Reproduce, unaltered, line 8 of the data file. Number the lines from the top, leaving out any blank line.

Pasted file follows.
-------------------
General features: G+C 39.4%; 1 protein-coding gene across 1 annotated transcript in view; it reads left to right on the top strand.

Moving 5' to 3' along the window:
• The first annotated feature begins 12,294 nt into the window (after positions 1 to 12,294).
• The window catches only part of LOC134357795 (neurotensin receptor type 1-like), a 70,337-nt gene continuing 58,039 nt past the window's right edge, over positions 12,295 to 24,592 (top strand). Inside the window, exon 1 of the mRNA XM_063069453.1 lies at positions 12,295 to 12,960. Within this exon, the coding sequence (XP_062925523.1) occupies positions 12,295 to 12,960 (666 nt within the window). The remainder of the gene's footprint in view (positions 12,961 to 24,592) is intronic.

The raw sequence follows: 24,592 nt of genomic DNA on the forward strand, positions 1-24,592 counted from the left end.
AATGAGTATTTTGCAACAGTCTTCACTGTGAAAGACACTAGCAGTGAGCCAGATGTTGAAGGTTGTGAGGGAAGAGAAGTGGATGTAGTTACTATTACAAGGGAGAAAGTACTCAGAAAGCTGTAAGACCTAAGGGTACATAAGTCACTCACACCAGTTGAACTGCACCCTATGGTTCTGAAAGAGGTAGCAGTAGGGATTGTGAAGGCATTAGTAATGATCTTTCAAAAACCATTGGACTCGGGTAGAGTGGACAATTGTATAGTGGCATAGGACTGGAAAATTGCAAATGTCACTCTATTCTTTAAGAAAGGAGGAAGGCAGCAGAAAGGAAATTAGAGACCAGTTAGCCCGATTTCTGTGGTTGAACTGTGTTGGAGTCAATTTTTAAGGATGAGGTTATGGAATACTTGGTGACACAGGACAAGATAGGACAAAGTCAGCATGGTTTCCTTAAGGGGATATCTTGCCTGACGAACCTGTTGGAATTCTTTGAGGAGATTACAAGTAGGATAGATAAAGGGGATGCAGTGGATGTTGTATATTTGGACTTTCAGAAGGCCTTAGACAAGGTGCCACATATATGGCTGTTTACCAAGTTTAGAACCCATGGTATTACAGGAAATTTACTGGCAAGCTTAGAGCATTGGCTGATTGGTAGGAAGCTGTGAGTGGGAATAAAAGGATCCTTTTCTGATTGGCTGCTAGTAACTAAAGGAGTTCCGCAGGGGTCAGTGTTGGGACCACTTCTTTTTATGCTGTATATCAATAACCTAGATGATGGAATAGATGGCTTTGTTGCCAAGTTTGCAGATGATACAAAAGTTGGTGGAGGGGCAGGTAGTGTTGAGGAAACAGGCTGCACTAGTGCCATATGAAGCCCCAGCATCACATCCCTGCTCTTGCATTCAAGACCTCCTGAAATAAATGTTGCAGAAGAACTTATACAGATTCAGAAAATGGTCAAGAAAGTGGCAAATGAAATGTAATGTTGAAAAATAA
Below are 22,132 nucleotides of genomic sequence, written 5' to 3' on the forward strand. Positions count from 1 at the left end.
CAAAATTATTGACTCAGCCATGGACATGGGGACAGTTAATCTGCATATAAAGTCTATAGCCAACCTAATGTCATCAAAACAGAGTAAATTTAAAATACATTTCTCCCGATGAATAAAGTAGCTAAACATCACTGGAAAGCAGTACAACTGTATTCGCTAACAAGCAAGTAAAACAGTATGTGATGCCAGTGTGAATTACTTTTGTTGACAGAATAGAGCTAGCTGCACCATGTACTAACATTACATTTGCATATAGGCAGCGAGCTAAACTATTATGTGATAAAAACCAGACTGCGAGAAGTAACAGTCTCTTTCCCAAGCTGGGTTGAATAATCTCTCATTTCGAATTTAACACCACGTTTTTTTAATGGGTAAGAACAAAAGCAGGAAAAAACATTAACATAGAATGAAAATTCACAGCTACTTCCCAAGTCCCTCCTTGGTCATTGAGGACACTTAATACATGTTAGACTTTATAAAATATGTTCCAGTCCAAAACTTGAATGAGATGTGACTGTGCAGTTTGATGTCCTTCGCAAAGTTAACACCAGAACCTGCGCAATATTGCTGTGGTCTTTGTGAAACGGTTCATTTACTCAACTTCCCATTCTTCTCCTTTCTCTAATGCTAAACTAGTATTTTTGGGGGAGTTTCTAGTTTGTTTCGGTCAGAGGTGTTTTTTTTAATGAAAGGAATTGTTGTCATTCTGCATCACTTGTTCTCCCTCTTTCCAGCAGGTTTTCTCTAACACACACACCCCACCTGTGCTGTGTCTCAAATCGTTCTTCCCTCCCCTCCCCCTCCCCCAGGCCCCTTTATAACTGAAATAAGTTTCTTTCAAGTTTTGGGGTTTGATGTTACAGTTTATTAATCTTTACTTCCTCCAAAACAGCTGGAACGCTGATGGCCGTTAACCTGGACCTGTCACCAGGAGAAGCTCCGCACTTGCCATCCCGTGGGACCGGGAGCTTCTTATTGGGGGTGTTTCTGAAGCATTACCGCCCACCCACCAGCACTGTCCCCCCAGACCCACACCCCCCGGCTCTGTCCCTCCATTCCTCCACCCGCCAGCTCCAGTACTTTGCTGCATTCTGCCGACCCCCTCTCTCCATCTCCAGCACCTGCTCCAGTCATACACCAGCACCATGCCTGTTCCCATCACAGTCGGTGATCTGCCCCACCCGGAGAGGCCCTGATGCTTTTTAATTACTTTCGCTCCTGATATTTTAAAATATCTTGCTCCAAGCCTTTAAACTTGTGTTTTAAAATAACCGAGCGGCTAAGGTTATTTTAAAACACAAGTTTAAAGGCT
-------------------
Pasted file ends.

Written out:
CAAAATTATTGACTCAGCCATGGACATGGGGACAGTTAATCTGCATATAAAGTCTATAGCCAACCTAATGTCATCAAAACAGAGTAAATTTAAAATACATTTCTCCCGATGAATAAAGTAGCTAAACATCACTGGAAAGCAGTACAACTGTATTCGCTAACAAGCAAGTAAAACAGTATGTGATGCCAGTGTGAATTACTTTTGTTGACAGAATAGAGCTAGCTGCACCATGTACTAACATTACATTTGCATATAGGCAGCGAGCTAAACTATTATGTGATAAAAACCAGACTGCGAGAAGTAACAGTCTCTTTCCCAAGCTGGGTTGAATAATCTCTCATTTCGAATTTAACACCACGTTTTTTTAATGGGTAAGAACAAAAGCAGGAAAAAACATTAACATAGAATGAAAATTCACAGCTACTTCCCAAGTCCCTCCTTGGTCATTGAGGACACTTAATACATGTTAGACTTTATAAAATATGTTCCAGTCCAAAACTTGAATGAGATGTGACTGTGCAGTTTGATGTCCTTCGCAAAGTTAACACCAGAACCTGCGCAATATTGCTGTGGTCTTTGTGAAACGGTTCATTTACTCAACTTCCCATTCTTCTCCTTTCTCTAATGCTAAACTAGTATTTTTGGGGGAGTTTCTAGTTTGTTTCGGTCAGAGGTGTTTTTTTTAATGAAAGGAATTGTTGTCATTCTGCATCACTTGTTCTCCCTCTTTCCAGCAGGTTTTCTCTAACACACACACCCCACCTGTGCTGTGTCTCAAATCGTTCTTCCCTCCCCTCCCCCTCCCCCAGGCCCCTTTATAACTGAAATAAGTTTCTTTCAAGTTTTGGGGTTTGATGTTACAGTTTATTAATCTTTACTTCCTCCAAAACAGCTGGAACGCTGATGGCCGTTAACCTGGACCTGTCACCAGGAGAAGCTCCGCACTTGCCATCCCGTGGGACCGGGAGCTTCTTATTGGGGGTGTTTCTGAAGCATTACCGCCCACCCACCAGCACTGTCCCCCCAGACCCACACCCCCCGGCTCTGTCCCTCCATTCCTCCACCCGCCAGCTCCAGTACTTTGCTGCATTCTGCCGACCCCCTCTCTCCATCTCCAGCACCTGCTCCAGTCATACACCAGCACCATGCCTGTTCCCATCACAGTCGGTGATCTGCCCCACCCGGAGAGGCCCTGATGCTTTTTAATTACTTTCGCTCCTGATATTTTAAAATATCTTGCTCCAAGCCTTTAAACTTGTGTTTTAAAATAACCGAGCGGCTAAGGTTATTTTAAAACACAAGTTTAAAGGCT